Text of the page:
Blended PD - Reaching ALL Audiences

This past week, I took part in a discussion on Twitter about how to best curate and provide math resources for teachers. The Mathtastic PD series I wrote about in response garnered a little bit of interest, partially because it was delivered in a blended style - each session was designed around engaging participants both in-person, as well as remotely, at the same time.

In the original post, I mentioned how it was important to us to create GOOD, effective, remote PD. 

As someone who lives in a somewhat rural part of the province, and a two-hour drive from my board office, I have been on the receiving end of a lot of virtual presentations. And there's nothing worse than a fuzzy, poorly-mic'ed presenter whose slides aren't legible because of the camera angle. Well, maybe that one time I joined in the conversation via my Google Hangout connection and spooked the facilitator, because it was forgotten that I was even "there."

So, at the risk of just stating common sense, if you are planning some remote or blended PD, here are some things to keep in mind:

Provide ALL materials in advance. This might be a separate handout people in the room are receiving, or a PDF of the slide deck. If working in an online platform, links to slide decks or files - in advance! not just after the session! - make it so much easier to follow along.

Acknowledge your remote participants. This can be as simple as the presenter regularly making eye contact with the camera (and hence, the audience on the receiving end of the video feed) as he/she naturally scans the audience. Placing the camera in front of the speaker (similar to where an audience member might sit, and not off to the side) might make this easier.

Even better, occasionally checking in with remote participants to ask their feedback/thoughts or see if they have any questions goes a long way to making sure everyone feels included. For large-scale presentations, a shout-out by the presenter to communities joining remotely is always welcome!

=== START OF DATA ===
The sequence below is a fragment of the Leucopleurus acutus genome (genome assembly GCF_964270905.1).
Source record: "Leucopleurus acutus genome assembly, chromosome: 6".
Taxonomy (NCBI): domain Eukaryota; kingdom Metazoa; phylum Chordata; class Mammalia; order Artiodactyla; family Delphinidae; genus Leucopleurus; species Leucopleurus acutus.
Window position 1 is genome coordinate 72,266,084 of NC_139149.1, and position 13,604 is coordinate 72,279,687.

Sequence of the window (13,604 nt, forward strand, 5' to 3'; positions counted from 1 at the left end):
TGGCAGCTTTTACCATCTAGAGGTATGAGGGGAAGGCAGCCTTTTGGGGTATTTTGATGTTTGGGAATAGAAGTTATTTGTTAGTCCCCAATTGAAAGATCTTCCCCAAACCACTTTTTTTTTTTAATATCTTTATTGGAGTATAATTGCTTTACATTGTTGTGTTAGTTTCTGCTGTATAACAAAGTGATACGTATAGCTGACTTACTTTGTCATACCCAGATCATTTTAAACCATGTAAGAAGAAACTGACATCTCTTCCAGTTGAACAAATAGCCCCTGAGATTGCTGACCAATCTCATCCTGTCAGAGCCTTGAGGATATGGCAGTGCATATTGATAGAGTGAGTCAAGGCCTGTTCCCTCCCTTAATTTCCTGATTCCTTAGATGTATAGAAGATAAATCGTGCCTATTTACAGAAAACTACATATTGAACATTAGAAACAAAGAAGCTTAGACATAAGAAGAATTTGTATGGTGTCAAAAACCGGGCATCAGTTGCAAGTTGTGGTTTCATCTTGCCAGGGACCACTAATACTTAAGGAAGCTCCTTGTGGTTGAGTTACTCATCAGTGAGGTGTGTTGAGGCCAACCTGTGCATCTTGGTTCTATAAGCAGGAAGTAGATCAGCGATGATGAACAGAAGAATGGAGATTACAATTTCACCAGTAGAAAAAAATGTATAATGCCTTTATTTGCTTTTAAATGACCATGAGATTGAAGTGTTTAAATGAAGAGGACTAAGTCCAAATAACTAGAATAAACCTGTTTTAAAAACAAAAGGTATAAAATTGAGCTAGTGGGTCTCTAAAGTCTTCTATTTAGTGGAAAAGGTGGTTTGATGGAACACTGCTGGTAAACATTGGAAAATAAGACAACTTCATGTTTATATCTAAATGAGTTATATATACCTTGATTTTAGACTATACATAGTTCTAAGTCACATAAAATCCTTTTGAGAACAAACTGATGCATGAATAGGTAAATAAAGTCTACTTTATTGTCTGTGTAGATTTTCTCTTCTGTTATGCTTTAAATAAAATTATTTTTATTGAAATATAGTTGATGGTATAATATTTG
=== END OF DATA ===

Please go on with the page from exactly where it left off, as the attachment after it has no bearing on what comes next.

Provide remote participants with a way of contributing. This might be a backchannel to the conversation or a way to "raise a hand" to ask a question of the speaker. Whichever you choose, make sure it's actively monitored. With Mathtastic sessions, we bring everyone together to participate in collaborative reflection pieces, where we can all benefit from each other's learning.

Be aware of sound levels. Where possible, have a good quality microphone available to pick up the presenter's or group's voice. If someone in the room quietly asks a question or contributes to the discussion, ask them to speak clearly, or paraphrase what they've said so that everyone can hear. 

Keep your camera on. It might save bandwidth to not transmit video (and if there's a huge lag, this might not be an option), but it's very hard to follow along with a discussion/conversation with audio only, particularly in a discussion involving several voices.

Test the connection in advance. Make sure the software/app of choice works, that the sound will be clear, and that the camera is at a good angle to see what needs to be seen. If you have a presenter who likes to wander, make sure they know to stay within view of the camera (this might mean taped "boundary" marks on the floor!).


What have I forgotten? Are there other ways to value the voices (and time) of those of us who often have to join in remotely?

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